"By expanding avenues of communication, providing ongoing feedback and rewards, offering work–life balance, and embracing technology, managers can build a workplace that honors the values of those who built the university while acknowledging the needs of those who will sustain it in the future," wrote Maureen Hannay and Cherie Fretwell.29 Most critical requirements are not achievable by individuals in today’s work environment; it takes a team to attain success.30 As our individuals and teams change, our approaches and perspectives as successful IT managers must continue to evolve.


  1. Betty R. Kupperschmidt, "Multigenerational Employees: Strategies for Effective Management," The Health Care Manager, Vol. 19, No. 1, 2000: 65–76.
  2. Ibid., 66–68; Constance K. Patterson, "The Impact of Generational Diversity in the Workplace," The Diversity Factor, Vol. 15, No. 3, 2007: 17–22; and J. Walker Smith and Ann S. Clurman, Rocking the Ages, the Yankelovich Report on Generational Marketing, Harper Collins, 1998.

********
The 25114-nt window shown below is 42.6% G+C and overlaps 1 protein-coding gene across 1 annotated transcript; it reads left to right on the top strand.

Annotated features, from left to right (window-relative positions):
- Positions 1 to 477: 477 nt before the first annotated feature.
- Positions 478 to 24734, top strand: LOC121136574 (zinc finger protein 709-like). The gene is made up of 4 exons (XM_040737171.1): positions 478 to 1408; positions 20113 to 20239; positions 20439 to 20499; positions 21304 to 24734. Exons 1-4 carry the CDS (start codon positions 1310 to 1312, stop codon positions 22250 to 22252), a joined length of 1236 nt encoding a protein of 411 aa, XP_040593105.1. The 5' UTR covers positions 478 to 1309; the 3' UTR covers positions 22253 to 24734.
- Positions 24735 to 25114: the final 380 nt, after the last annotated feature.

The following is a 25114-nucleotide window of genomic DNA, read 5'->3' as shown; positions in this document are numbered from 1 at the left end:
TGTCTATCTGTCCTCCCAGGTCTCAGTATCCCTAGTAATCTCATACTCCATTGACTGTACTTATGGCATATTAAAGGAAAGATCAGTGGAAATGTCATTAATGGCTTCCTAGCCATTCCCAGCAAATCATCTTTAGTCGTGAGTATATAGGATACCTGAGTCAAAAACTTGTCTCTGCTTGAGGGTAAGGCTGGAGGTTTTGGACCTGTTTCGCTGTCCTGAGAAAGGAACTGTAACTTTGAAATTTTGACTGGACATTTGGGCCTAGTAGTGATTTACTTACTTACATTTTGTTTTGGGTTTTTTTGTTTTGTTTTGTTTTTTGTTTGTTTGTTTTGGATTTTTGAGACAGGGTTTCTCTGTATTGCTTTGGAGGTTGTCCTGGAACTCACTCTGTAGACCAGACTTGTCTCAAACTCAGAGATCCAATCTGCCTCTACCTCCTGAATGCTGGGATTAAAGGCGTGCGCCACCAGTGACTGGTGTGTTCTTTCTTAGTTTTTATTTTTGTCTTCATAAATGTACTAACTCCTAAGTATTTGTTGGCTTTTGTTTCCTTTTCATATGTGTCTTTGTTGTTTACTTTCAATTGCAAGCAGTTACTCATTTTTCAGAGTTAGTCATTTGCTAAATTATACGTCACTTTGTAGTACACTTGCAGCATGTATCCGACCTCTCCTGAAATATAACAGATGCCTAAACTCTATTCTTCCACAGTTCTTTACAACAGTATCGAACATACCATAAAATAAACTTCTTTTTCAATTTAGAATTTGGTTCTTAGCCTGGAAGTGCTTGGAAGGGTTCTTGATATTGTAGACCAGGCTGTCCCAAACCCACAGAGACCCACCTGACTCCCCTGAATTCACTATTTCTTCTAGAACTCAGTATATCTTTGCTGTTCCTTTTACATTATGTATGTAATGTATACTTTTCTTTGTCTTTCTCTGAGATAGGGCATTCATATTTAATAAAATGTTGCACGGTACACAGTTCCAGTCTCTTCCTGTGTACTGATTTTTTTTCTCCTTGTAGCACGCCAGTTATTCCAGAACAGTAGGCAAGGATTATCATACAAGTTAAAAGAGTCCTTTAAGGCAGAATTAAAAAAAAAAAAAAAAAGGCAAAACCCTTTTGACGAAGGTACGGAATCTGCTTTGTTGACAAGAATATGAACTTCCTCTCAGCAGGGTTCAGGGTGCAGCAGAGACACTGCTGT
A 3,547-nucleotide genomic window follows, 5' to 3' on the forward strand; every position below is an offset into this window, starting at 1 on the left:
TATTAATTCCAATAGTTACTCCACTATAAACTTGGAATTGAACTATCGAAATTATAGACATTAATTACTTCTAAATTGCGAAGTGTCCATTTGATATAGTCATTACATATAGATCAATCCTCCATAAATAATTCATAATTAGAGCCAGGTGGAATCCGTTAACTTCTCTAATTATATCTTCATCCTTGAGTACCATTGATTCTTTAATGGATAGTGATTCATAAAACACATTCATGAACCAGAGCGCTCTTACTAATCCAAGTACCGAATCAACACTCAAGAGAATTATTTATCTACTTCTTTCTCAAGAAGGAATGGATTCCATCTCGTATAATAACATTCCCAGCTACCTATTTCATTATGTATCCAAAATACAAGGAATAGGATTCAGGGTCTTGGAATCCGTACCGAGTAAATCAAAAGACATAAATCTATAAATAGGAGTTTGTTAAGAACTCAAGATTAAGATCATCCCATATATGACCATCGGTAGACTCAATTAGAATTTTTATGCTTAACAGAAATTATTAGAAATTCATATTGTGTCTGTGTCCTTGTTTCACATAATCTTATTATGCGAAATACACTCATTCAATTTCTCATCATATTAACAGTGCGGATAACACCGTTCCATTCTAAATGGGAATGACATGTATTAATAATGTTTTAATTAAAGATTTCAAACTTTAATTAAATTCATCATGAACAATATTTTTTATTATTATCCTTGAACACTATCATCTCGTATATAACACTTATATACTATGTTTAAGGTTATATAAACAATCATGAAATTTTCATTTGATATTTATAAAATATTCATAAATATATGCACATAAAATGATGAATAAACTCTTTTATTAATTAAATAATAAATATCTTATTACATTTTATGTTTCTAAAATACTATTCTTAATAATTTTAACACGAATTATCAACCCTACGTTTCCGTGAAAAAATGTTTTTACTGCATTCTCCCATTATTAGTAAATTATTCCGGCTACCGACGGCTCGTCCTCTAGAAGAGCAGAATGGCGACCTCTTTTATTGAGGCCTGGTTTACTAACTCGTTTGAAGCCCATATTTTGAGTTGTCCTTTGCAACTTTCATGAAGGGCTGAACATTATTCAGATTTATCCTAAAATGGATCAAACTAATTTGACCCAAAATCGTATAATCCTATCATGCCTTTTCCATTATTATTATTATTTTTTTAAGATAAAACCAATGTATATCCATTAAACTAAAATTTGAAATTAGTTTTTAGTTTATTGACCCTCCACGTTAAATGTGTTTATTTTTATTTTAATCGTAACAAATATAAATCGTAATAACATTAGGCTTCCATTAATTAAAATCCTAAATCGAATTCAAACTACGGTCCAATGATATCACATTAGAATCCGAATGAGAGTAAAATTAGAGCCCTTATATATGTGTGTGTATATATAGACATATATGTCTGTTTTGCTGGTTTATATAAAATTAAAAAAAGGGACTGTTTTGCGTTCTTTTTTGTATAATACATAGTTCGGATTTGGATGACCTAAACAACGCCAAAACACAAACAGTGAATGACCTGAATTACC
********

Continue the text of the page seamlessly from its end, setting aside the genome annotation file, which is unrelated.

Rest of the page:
3. Kupperschmidt, "Multigenerational Employees," 2000: 66.
  4. Jennifer Mencl and Scott W. Lester, "More Alike than Different: What Generations Value and How the Values Affect Employee Workplace Perceptions," Journal of Leadership & Organizational Studies, Vol. 21, No. 3, 2014: 257–272.
  5. Smith and Clurman, Rocking the Ages, 1998, 7; Susan A. Murphy, Leading a Multigenerational Workforce, AARP, 2007; and Manny Rodriguez, "Five Strategies for Managing Generational Differences," Behavioral Science in the 21st Century, May 21, 2015.
  6. David Wagner, "Managing an Age-Diverse Work Force," MIT Sloan Management Review, Vol. 48, No. 4, 2007: 9.
  7. Mencl and Lester, "More Alike than Different," 2014: 269.
  8. Joyce A. Hahn, "Effectively Manage a Multigenerational Staff," Nursing Management, September 2009: 8–10; and Maureen Hannay and Cherie Fretwell, "The Higher Education Workplace: Meeting the Needs of Multiple Generations," Research in Higher Education Journal, Vol. 10, No. 2, 2011: 1–12.
  9. Hahn, "Effectively Manage a Multigenerational Staff," 2009: 8–10; and Amy Glass, "Understanding Generational Differences for Competitive Success," Industrial and Commercial Training, Vol. 39, No. 2, 2007: 98–103.
  10. Glass, "Understanding Generational Differences," 2007: 101–102; Karen L. Wagner, "Fill the Gap," Journal of Property Management, Vol. 72, No. 5, 2007: 29–35.
  11. Hannay and Fretwell, "The Higher Education Workplace," 2011: 6–9.
  12. Hannay and Fretwell, "The Higher Education Workplace," 2011: 4–5.
  13. Hahn, "Effectively Manage a Multigenerational Staff," 2007: 8–10.
  14. Hahn, "Effectively Manage a Multigenerational Staff," 2007: 10.